Majority of Louisiana juvenile detention facilities at or near capacity



(The Center Square) — A recent meeting by the Juvenile Justice Reform Act Implementation Commission revealed that the amount of time served by juvenile offenders has changed little since 2019.

Otha “Curtis” Nelson, the Deputy Secretary of the Louisiana Office of Juvenile Justice, said at the meeting held in Baton Rouge on Friday that the “comprehension of juvenile justice in the state is not consistent.”

He said after spending time in courtrooms around the state, there are some areas where the focus is more on the punitive while others are focused on a more rehabilitative process.

He also reported that four of the state’s seven secure juvenile detention centers are at or near capacity.

Sen. Royce Duplessis, D-New Orleans and chairman of the Juvenile Justice Reform Act Implementation Commission, said at the meeting that juvenile justice was one of the most challenging and urgent issues faced by the state.

“Twenty years ago, we as a state didn’t do the proper investment based on the Missouri model,” Duplessis said. “We have to have some difficult conversations and make some difficult decisions on how we view and how we act in the area of juvenile justice, going back to having lawyers in the courtroom who understand the difference between punishment and rehabilitation.”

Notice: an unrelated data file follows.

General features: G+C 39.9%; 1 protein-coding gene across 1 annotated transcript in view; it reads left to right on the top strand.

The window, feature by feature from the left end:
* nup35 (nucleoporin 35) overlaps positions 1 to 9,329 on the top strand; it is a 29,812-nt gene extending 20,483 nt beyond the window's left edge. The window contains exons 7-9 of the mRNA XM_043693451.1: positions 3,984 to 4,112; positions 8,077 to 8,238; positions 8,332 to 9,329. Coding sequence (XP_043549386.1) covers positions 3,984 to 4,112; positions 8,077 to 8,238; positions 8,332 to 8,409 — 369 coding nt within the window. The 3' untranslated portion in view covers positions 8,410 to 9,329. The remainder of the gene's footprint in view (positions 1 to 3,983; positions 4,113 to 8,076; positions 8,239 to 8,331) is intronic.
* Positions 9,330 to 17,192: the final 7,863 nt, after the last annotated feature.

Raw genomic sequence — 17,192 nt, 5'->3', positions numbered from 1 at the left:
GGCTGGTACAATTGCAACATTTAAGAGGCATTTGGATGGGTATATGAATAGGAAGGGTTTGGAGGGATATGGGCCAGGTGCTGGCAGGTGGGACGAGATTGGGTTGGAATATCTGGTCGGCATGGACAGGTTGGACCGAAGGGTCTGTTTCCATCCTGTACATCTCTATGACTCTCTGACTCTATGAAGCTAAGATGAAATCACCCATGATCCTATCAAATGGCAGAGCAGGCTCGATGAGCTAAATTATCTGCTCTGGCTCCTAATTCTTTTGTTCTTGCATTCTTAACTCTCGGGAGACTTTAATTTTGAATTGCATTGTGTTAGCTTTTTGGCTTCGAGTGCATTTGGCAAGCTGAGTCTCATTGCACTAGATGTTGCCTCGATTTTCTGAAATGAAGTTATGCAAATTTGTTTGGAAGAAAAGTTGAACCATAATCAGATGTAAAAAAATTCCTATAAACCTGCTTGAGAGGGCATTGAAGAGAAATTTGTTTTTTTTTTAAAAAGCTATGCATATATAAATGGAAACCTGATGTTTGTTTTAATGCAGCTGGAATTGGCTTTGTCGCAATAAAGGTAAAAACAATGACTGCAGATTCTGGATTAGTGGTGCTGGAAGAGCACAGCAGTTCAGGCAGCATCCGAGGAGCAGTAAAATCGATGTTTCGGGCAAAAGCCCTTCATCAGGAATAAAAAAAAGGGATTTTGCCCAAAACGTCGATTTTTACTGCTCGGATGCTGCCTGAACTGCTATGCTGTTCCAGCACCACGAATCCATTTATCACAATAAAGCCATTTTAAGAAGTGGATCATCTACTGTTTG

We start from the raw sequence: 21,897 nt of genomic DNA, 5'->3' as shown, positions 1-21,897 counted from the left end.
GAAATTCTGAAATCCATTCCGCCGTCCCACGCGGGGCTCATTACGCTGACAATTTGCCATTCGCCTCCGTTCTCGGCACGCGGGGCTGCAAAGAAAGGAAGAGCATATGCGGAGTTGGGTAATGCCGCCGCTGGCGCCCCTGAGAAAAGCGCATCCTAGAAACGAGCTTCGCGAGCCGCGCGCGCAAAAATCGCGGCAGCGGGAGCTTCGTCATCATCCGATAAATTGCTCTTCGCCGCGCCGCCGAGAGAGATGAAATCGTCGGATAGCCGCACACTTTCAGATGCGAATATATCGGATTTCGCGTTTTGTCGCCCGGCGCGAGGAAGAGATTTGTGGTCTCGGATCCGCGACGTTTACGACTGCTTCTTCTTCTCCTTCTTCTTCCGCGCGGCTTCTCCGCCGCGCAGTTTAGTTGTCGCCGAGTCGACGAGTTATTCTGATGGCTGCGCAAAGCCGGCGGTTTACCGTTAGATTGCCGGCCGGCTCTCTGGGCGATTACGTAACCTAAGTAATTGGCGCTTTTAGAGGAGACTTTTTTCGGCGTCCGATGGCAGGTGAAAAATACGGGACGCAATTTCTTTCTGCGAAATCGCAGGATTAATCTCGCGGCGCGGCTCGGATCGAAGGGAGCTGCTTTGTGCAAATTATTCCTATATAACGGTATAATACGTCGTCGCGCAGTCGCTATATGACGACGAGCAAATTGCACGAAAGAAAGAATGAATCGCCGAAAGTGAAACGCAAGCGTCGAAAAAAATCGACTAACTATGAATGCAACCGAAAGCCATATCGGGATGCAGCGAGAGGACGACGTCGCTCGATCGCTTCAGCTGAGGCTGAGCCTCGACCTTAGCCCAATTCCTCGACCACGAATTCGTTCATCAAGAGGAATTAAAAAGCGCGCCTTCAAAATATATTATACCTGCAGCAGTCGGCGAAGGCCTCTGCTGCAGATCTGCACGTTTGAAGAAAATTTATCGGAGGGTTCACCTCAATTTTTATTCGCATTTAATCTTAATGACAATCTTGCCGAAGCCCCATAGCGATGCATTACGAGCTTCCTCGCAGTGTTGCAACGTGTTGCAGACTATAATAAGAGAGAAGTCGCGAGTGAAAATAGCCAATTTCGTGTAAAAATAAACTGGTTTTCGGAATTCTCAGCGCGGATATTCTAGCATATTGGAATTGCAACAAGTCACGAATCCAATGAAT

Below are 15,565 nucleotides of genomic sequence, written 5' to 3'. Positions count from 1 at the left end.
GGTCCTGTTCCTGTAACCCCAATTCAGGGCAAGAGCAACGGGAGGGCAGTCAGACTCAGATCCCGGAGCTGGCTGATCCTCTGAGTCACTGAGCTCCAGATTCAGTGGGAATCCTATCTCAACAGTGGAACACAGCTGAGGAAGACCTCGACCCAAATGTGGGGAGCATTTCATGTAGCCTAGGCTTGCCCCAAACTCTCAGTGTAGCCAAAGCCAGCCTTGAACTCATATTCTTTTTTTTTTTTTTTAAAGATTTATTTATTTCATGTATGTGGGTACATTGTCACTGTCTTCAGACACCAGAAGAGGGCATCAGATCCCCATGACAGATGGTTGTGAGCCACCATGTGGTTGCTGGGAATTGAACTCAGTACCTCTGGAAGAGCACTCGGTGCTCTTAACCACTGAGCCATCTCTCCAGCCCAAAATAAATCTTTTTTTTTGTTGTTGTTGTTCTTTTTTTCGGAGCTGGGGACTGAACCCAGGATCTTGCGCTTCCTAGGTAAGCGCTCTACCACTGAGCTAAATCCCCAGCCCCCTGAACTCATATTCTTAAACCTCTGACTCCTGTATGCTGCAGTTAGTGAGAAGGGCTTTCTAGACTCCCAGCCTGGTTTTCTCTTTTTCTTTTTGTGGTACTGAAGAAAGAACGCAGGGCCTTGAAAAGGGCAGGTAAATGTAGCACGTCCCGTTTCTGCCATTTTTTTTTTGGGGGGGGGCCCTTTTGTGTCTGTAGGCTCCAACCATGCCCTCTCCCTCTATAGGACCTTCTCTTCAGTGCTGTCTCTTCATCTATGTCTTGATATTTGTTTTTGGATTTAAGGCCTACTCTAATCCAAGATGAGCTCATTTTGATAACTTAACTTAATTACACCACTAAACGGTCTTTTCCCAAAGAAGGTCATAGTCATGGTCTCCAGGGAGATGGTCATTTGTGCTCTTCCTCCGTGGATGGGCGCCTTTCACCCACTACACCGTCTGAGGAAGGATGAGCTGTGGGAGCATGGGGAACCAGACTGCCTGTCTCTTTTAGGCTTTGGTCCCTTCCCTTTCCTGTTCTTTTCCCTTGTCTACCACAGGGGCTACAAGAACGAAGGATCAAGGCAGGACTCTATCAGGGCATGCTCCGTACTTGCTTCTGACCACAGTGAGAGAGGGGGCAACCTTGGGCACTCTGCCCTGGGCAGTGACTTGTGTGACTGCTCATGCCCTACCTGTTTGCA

According to data Nelson shared on children in the custody of the state, there are 364 males in secure care with 368 in nonsecure care. In addition, 16 girls are in secure care and 2,386 are in community-based supervision. There are 35 offenders awaiting secure care and 32 awaiting placement with nonsecure care.

The commission was created by Act 1225, which was signed into law by then-Gov. Mike Foster in 2003.

The commission is scheduled to hold its next meeting Dec. 1.

Last summer, a spate of violent incidents and escapes from the state’s juvenile justice system prompted a plan to transfer some high-risk youth to the state’s infamous Angola State Penitentiary. The architect of that plan, Deputy Secretary for Youth Services William Sommers, later resigned in November.

The plan, after being challenged in court, was upheld by U.S. District Court Judge Shelly Dick in September.

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